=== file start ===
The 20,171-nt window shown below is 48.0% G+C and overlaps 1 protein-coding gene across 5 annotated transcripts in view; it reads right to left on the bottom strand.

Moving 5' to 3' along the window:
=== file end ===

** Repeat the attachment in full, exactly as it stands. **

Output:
The 20,171-nt window shown below is 48.0% G+C and overlaps 1 protein-coding gene across 5 annotated transcripts in view; it reads right to left on the bottom strand.

Moving 5' to 3' along the window: